Book Review: Practical Microsoft Visual Studio 2015

While the title of the book is “Practical Microsoft Visual Studio 2015”, the author, Peter Ritchie, outlines how you can use Microsoft Visual Studio to effectively develop software and lead a team. Peter covers, a quick walkthrough of Microsoft Visual Studio, how to work with teams, version control, design and architecture, development, deployments, and testing. Anyone getting started with Microsoft Visual Studio or even experienced engineers, architects and leaders can find stuff in this that is useful for their day to day tasks. The best part of this book is the way the author explains each topic in a simple way based on his 20 or so ( 🙂 ) years being in the software field.

Adding Visual Studio Online to an Windows Azure MSDN Benefit Subscription

In my previous post,  I talk about why you can not add Visual Studio Online to an Existing Windows Azure MSDN benefit subscription.  In this post, I will show you how to add and existing Visual Studio Online (formally know as TFS Online) to your existing Windows Azure account.

Create Your “Pay-As-You-Go” Account

If you already, have a “Pay-As-You-Go” account you can jump to the “Link Your Existing Visual Studio Online Account” section

First you have to sign in to your Windows Azure account. You should see something like this.

Add subscription

Click on the Add Subscription button. This will take you to the Add Subscription page. You should see a few choices, scroll down until you see the “Pay-As-You-Go” selection highlighted below.

Select an Offer

You should then be brought to the purchase section,


Note, you might have to validate your mobile number and/or put in a credit card number.  Click purchase, and after a minute or so, your “Pay-As-You-Go” account is established.  You can view it by clicking on the Portal button or visiting the Windows Azure Portal.

Linking Your Existing Visual Studio Online Account

Now that you have the “Pay-As-You-Go” account added to Windows Azure, we can click on the Visual Studio Online tab in the Windows Azure portal Visual Studio Online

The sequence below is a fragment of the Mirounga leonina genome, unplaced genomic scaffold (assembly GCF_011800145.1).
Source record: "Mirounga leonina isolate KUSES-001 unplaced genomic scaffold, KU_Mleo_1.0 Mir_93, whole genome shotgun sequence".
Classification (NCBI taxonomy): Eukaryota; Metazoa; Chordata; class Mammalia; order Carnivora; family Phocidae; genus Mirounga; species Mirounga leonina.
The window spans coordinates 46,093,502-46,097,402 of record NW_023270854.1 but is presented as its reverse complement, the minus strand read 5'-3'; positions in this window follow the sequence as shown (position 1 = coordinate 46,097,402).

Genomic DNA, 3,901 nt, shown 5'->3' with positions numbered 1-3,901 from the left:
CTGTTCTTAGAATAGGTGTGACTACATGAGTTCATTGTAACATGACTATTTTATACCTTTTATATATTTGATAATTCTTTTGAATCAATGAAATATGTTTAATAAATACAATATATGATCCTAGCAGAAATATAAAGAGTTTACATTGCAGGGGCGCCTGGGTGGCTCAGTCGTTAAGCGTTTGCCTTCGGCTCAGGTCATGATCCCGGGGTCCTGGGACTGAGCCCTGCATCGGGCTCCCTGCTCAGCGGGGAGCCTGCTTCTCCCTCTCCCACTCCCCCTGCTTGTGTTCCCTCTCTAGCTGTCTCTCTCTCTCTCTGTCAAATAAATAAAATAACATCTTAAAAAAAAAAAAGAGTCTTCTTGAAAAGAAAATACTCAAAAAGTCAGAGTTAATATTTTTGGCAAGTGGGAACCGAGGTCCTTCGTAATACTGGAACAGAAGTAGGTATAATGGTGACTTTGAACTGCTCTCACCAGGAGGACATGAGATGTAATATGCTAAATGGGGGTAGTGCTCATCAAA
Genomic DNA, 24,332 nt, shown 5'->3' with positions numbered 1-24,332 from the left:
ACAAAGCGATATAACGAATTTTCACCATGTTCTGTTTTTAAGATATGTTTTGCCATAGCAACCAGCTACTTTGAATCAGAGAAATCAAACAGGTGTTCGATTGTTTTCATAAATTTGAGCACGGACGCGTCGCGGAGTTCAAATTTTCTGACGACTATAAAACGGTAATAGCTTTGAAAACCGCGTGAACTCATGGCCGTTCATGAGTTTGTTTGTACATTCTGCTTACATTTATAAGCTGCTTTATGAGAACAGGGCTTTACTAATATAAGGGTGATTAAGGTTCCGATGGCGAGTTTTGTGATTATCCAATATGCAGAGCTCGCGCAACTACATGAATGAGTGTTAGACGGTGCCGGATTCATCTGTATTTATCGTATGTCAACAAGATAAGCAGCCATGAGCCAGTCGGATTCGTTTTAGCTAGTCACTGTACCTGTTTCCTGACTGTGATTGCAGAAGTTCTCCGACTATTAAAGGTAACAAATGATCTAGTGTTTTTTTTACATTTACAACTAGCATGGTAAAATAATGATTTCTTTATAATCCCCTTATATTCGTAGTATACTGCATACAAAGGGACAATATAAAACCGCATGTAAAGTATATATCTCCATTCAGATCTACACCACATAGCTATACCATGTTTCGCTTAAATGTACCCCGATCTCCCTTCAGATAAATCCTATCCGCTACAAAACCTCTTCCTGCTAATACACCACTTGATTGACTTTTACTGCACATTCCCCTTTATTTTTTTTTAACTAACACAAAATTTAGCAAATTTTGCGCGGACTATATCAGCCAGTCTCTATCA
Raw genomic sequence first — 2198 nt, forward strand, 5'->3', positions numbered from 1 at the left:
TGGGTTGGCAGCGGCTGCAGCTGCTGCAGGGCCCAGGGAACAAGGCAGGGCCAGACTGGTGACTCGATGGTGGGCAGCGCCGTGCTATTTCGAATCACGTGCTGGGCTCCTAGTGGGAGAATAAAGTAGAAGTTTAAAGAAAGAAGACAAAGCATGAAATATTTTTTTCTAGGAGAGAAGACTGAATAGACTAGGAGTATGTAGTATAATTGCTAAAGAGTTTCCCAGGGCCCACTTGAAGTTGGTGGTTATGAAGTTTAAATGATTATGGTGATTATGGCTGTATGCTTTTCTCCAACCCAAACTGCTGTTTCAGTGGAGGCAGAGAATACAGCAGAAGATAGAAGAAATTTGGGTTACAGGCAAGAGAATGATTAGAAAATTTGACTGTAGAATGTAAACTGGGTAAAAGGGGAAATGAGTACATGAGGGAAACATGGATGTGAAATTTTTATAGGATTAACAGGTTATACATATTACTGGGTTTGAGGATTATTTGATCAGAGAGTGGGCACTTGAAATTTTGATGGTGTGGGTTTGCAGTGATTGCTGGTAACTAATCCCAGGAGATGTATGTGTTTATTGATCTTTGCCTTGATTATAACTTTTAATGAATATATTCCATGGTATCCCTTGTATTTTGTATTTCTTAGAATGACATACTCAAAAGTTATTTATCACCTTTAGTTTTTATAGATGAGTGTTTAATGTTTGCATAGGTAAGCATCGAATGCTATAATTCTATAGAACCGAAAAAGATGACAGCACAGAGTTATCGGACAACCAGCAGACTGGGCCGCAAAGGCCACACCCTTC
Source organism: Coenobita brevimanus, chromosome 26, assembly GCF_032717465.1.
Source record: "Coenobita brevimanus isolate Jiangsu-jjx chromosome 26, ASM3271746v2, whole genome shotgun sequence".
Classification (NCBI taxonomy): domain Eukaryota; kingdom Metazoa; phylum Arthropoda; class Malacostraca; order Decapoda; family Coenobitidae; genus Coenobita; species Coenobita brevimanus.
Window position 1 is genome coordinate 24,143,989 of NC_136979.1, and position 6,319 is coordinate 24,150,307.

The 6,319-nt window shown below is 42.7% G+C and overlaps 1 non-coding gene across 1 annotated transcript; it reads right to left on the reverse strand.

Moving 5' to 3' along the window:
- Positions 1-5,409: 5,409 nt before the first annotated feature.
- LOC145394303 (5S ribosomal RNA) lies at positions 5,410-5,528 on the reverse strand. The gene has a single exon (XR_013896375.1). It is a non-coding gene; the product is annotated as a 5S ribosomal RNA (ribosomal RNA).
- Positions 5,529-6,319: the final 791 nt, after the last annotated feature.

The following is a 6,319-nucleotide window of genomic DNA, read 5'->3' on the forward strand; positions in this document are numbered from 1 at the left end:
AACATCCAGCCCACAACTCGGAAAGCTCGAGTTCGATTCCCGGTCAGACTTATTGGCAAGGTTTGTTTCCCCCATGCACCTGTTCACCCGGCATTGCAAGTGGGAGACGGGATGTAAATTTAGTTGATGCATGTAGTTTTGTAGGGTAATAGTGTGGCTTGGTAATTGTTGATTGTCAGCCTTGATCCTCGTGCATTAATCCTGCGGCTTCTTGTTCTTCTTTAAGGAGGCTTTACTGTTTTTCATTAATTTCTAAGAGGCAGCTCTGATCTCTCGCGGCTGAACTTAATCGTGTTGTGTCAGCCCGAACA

or click the new button.

Link to Existing Account

If you click, the new button you will have to navigate to “App Services”, then “Visual Studio Online”, then “Link to Existing”. For me, since my Windows Azure credentials were the same as my Visual Studio Online credentials, it automatically populated the account name.  Click the button and the Link to Existing Account message will appear.

Link Being Created


Once the account has been linked you will see the account ready screen.

Account Ready


Now, from the Windows Azure dashboard, you will see your Visual Studio Online account.

With Visual Studio Online

Visual Studio Online with Windows Azure MSDN benefit

I don’t know about you but when I watched the Visual Studio launch earlier this week I was really excited about some of the cool new features added. The first thing I wanted to try out was Visual Studio Online. I figured I have a Windows Azure account setup through my MSDN subscription so I’d be set.  Unfortunately, like most people found out when they tried to add their Visual Studio Online account they could not.  We were all getting this message…

You have no eligible Windows Azure subscriptions. To buy monthly user licenses or shared resources for your Visual Studio Online account, you’ll need another Windows Azure subscription.

I went to the Windows Azure account portal to make sure that I did have an active subscription, in fact I have two, but I still could not add or link my existing Visual Studio Online account.  I posted a message on one of the Windows Azure list and after a few hours some one pointed me to this forum post. This forum post explains why you can not add an Visual Studio Online account to an existing Windows Azure MSDN account.  It essentially boils down to billing.  The Windows Azure MSDN benefit has the ability to “cap” the spending in Windows Azure.  This does not work for Visual Studio Online. If you think about it, it makes sense. Do you not want to lose access to your source code because you hit your spending limit? Probably not.  In order to add your Visual Studio Online account you have to get create a Windows Azure “Pay as you Go” subscription.  Don’t worry, you get a bunch of the benefits free.

Within a Visual Studio Online account, you simply pay for user plans for the users who join your account and for resources that are shared amongst all users on the account. The first five users with the Basic plan and all eligible MSDN subscribers (Visual Studio Professional with MSDN and above) can join your account at no charge. Learn more about Visual Studio with MSDN.

Hopefully this helps.  My next post will talk about Adding Visual Studio Online to an Windows Azure MSDN benefit.